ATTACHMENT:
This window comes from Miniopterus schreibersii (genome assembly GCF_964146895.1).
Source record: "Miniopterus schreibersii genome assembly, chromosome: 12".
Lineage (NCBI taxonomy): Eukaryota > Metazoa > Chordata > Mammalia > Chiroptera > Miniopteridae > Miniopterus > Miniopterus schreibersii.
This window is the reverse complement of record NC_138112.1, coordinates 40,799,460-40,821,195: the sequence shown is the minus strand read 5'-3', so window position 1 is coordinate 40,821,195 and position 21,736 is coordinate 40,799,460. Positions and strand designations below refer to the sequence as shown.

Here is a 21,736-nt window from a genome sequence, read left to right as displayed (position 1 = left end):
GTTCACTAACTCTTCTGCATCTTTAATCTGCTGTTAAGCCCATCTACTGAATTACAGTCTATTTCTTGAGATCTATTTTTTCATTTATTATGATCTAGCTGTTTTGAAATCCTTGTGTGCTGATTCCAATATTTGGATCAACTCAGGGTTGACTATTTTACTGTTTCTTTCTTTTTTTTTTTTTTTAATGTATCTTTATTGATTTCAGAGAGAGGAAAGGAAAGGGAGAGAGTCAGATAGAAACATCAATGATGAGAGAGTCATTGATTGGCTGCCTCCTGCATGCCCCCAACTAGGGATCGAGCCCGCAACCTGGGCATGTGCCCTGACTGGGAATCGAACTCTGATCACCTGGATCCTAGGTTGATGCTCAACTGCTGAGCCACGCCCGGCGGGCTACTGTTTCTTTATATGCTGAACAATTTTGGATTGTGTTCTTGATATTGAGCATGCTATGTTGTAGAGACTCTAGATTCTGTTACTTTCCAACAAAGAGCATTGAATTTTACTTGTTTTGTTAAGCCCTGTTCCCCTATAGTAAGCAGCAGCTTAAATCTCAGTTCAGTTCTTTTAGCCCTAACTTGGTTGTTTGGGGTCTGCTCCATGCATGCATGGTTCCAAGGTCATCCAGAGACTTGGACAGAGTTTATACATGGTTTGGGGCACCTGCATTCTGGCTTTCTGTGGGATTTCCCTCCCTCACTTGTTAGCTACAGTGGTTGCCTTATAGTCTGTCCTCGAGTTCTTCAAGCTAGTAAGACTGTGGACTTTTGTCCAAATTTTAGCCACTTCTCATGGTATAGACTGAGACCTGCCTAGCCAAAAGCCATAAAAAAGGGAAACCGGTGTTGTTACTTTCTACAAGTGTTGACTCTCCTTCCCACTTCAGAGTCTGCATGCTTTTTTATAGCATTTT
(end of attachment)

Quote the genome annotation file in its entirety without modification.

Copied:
This window comes from Miniopterus schreibersii (genome assembly GCF_964146895.1).
Source record: "Miniopterus schreibersii genome assembly, chromosome: 12".
Lineage (NCBI taxonomy): Eukaryota > Metazoa > Chordata > Mammalia > Chiroptera > Miniopteridae > Miniopterus > Miniopterus schreibersii.
This window is the reverse complement of record NC_138112.1, coordinates 40,799,460-40,821,195: the sequence shown is the minus strand read 5'-3', so window position 1 is coordinate 40,821,195 and position 21,736 is coordinate 40,799,460. Positions and strand designations below refer to the sequence as shown.

Here is a 21,736-nt window from a genome sequence, read left to right as displayed (position 1 = left end):
GTTCACTAACTCTTCTGCATCTTTAATCTGCTGTTAAGCCCATCTACTGAATTACAGTCTATTTCTTGAGATCTATTTTTTCATTTATTATGATCTAGCTGTTTTGAAATCCTTGTGTGCTGATTCCAATATTTGGATCAACTCAGGGTTGACTATTTTACTGTTTCTTTCTTTTTTTTTTTTTTTAATGTATCTTTATTGATTTCAGAGAGAGGAAAGGAAAGGGAGAGAGTCAGATAGAAACATCAATGATGAGAGAGTCATTGATTGGCTGCCTCCTGCATGCCCCCAACTAGGGATCGAGCCCGCAACCTGGGCATGTGCCCTGACTGGGAATCGAACTCTGATCACCTGGATCCTAGGTTGATGCTCAACTGCTGAGCCACGCCCGGCGGGCTACTGTTTCTTTATATGCTGAACAATTTTGGATTGTGTTCTTGATATTGAGCATGCTATGTTGTAGAGACTCTAGATTCTGTTACTTTCCAACAAAGAGCATTGAATTTTACTTGTTTTGTTAAGCCCTGTTCCCCTATAGTAAGCAGCAGCTTAAATCTCAGTTCAGTTCTTTTAGCCCTAACTTGGTTGTTTGGGGTCTGCTCCATGCATGCATGGTTCCAAGGTCATCCAGAGACTTGGACAGAGTTTATACATGGTTTGGGGCACCTGCATTCTGGCTTTCTGTGGGATTTCCCTCCCTCACTTGTTAGCTACAGTGGTTGCCTTATAGTCTGTCCTCGAGTTCTTCAAGCTAGTAAGACTGTGGACTTTTGTCCAAATTTTAGCCACTTCTCATGGTATAGACTGAGACCTGCCTAGCCAAAAGCCATAAAAAAGGGAAACCGGTGTTGTTACTTTCTACAAGTGTTGACTCTCCTTCCCACTTCAGAGTCTGCATGCTTTTTTATAGCATTTT